What happened in 2013?
Rajdhani Express, in the colours carried by Long Run and ridden by top amateur Sam Waley-Cohen, proved he’s a horse that may have many more fruitful days at the Festival in years to come by winning this competitive handicap off a mark of 140.
The joint-top weight had hated the bad ground on his prep in January but the sounder surface was right up his street and after jumping very shrewdly saw off a late surge by 50/1 shot Ackertac.
The stiffer track at Cheltenham obviously proved no bother and a crack at the Paddy Power Gold Cup back in November seems the logical target before perhaps setting his sights at one of the Grade Ones at the Festival in March. He’s a three mile chaser to watch out for this coming season.
2014 Major Players
Like all Festival handicaps, especially novice ones, it almost impossible to have a confident prediction about who will line up on the day. Please feel free to return here nearer the race for a lowdown on all the big challengers.
Betting advice: strong race trends
Radjani Express’s success was a real blow for trends followers in this race who had followed a very strong trend of horses that had either won or finished second on their previous start.
All eight winners prior to Nicky Henderson’s chaser’s victory had either won or finished second before heading to Cheltenham, which would have eliminated over 50% of the field in many of the races. Although that trend did go out of the window, Radjani Express’s win did strengthen the case that it takes a quality horse, with winning form, to prosper in this novice’s handicap.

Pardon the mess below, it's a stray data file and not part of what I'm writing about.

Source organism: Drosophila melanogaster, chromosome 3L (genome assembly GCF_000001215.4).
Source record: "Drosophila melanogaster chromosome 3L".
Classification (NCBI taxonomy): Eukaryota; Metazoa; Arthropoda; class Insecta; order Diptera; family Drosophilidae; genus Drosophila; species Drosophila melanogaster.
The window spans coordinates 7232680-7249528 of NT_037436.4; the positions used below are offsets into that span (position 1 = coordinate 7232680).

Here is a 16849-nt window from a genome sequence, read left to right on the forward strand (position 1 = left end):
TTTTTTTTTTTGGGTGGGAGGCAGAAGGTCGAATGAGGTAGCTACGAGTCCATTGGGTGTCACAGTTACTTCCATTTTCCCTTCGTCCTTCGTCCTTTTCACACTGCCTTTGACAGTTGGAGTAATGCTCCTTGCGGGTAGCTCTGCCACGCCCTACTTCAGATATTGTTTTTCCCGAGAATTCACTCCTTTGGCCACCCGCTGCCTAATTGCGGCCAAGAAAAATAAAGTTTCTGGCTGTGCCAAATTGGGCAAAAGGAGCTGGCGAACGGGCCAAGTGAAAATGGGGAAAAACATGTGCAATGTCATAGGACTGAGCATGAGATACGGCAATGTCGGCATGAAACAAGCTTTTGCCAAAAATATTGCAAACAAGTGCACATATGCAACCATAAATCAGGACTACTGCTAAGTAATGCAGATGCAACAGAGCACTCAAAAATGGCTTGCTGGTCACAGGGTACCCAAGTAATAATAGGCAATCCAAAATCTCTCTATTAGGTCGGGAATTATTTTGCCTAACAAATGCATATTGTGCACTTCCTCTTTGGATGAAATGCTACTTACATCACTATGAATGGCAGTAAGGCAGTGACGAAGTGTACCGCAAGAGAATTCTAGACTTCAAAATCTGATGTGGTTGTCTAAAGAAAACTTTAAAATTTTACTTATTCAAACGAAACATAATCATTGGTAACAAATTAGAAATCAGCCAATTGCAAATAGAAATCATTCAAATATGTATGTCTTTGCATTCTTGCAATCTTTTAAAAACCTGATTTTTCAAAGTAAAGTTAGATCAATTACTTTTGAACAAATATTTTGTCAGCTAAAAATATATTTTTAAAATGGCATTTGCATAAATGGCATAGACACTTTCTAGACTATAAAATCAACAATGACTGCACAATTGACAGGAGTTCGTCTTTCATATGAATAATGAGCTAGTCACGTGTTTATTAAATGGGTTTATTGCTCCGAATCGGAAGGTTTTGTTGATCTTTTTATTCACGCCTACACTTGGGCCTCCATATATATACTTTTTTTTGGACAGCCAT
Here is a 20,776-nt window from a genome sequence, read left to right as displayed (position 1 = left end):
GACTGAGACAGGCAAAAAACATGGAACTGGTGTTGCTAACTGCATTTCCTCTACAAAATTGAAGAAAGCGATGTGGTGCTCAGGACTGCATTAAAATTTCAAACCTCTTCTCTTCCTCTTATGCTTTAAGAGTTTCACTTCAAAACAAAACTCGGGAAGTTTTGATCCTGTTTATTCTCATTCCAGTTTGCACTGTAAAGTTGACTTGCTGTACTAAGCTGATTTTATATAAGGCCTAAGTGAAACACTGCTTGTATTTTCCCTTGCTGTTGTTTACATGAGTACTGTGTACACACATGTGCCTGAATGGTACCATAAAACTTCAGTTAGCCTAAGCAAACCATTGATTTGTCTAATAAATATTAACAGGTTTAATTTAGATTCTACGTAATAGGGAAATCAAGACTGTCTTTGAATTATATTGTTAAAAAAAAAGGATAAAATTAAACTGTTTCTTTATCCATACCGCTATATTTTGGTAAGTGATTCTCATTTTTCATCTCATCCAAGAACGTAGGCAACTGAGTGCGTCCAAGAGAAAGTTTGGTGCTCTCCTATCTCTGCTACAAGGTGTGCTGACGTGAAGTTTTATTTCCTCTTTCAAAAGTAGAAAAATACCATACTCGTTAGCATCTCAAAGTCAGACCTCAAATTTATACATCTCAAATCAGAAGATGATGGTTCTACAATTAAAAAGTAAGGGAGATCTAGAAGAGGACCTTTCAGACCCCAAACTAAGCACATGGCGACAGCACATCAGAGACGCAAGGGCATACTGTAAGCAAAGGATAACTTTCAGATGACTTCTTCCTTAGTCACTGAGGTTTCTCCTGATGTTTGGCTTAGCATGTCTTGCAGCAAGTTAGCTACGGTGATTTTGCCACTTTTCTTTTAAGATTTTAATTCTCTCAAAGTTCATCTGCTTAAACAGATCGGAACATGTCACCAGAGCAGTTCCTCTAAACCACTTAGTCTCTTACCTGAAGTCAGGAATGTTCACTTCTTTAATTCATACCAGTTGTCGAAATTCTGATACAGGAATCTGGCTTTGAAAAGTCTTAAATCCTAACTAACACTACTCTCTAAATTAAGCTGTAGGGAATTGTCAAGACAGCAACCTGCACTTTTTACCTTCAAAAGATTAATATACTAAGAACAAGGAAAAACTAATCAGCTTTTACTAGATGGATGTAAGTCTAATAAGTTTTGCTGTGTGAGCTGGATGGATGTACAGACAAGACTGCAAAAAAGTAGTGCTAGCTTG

Despite the strong last-time out winning trend, staying clear of horses running under a penalty is a must for any punter looking to turn a profit.
Arthur’s Pass and Howard’s Legacy only added to the poor record of penalty carrying horses as they both pulled up. Only one horse from 10 penalised runners has even hit the frame, which includes a couple of well fancied runners, most notably Carrickboy in 2012, who was backed off the boards following a win in a handicap chase eight days before but could only finish down the field at Cheltenham.
It’s also worth noting that six of the last nine winners had won no more than once over fence as it pays to side with a lightly raced progressive horse that hasn’t shown the handicapper the full capabilities of his talents.
It’s hard to really nail down a key race with this race in mind as there are plenty of intriguing novices races run around the country which all differ in strength year-on-year. One race specifically to keep a close eye on could be the strong novice chase run at Cheltenham in November that has been won by Dynaste, Imperial Commander and Denman in recent years.
The winner obviously is unlikely to end up running in this handicap but horses that finish down the field do, as shown by the 2011 renewal where the fifth, sixth and seventh all ran big races dropped down in class for this handicap.
Bookmakers have yet to price up this market as there is little point in doing so as its nigh-on impossible to plan which horses will undertake this challenge. February will be the time to start plotting a punting angle on this race.
Although when a market is formed, the smart players will be siding with a horse that has recently won and that has the look of a horse that the handicapper has yet to get a grip of.